Since the COVID-19 pandemic, you may be tempted to stifle your sneezes in order to not be shunned in public. Sneezing is a natural involuntary response, and holding in a sneeze can actually be harmful. This article will discuss what a sneeze is, why we sneeze, how to sneeze around others, and what happens when you hold in your sneeze.
A sneeze is a reflex that helps get rid of bacteria, dust, and other foreign invaders to prevent illness.
A sneeze is triggered by the trigeminal nerve and is stimulated if you need to sneeze on command.
You should not sneeze in your hands; instead, sneeze in your arm or a tissue.
Holding in a sneeze can cause damage to certain areas in the body from pressure build-up.
A sneeze is a protective reflex that helps rid the nasal airway of foreign invaders. This can be dust, bacteria, smoke, pollen, mold, or just about anything that isn’t the air we breathe. The sneeze prevents these foreign bodies from entering your airways and starting an infection.
A sneeze can reach up to 100 miles per hour. Before a sneeze, the body increases the pressure in the lungs, sinuses, and nasal cavity. This pressure build-up is released when you sneeze, and it should shoot out any foreign bodies your body is trying to rid of.
This trigger comes from a stimulation of the trigeminal nerve, which is one of the cranial nerves in the face that goes to the brain. When triggered, you take a deep breath, increase the pressure in your face and lungs, then let out a sneeze.
Sneezing is involuntary, a reflexive action to clear out your open passages from germs. If you need to sneeze but, for some reason, can’t, you can try a few things to force yourself:
- Tickle your nose with a tissue
- Look at a bright light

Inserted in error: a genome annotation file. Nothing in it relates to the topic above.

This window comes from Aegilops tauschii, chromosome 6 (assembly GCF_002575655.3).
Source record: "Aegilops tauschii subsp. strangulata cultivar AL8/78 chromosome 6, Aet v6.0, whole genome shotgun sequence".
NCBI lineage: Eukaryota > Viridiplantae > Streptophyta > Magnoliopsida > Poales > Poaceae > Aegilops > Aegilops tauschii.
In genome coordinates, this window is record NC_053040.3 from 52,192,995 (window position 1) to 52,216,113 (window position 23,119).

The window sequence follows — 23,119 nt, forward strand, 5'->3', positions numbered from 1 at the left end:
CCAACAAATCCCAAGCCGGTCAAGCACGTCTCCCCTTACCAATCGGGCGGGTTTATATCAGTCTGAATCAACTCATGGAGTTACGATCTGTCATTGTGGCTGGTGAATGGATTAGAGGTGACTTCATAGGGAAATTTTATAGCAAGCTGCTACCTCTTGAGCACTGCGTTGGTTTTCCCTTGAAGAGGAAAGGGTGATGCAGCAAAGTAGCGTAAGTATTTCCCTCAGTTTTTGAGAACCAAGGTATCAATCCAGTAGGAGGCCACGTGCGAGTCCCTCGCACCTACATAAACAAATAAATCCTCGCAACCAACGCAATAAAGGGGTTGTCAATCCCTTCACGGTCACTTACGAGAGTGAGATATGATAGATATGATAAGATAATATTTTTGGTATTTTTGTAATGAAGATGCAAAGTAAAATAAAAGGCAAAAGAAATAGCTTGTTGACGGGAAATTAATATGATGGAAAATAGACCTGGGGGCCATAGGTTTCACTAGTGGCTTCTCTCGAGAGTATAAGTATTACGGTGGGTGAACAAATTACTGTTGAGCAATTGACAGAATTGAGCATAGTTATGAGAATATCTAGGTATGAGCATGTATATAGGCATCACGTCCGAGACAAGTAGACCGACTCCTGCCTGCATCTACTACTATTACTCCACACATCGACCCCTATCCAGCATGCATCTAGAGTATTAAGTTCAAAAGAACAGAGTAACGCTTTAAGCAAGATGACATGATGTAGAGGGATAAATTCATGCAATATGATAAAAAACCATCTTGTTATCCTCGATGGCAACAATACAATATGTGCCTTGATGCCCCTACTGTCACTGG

- Tweeze nasal hairs
- Tilt your head backward
- Pluck eyebrow hair
- Sniff strong spices or perfumes
- Massage your nose
If you need to sneeze, go ahead and sneeze. It is better to let it out than to hold it in. While around others, you should not openly sneeze on people or items around you. You can take these steps to prevent the spread of germs to others:
- If you have a tissue near you, grab it and sneeze into it by covering your nose and your mouth.
- If you cannot reach a tissue in time, sneeze into your arm, covering your nose and mouth.
- You should not use your hands to cover your mouth and nose while you sneeze.
- After you sneeze, immediately wash all surfaces, including your hands and arms, with soap and water.
Suppressing your sneeze
To be polite, you may be tempted to hold in a sneeze while around other people. While sneezing may spread germs, it can be harmful to hold it in as it creates pressure build-up. When this pressure isn't released, it has the potential to injure certain areas of the body.
Eardrum rupture. If you hold in a sneeze, you will be susceptible to rupturing your eardrum. The high-pressure build-up prior to a sneeze also builds up behind your ears, specifically the middle ear and the eardrum. When pressure builds up in this area, it can rupture your eardrum, leading to a loss of hearing.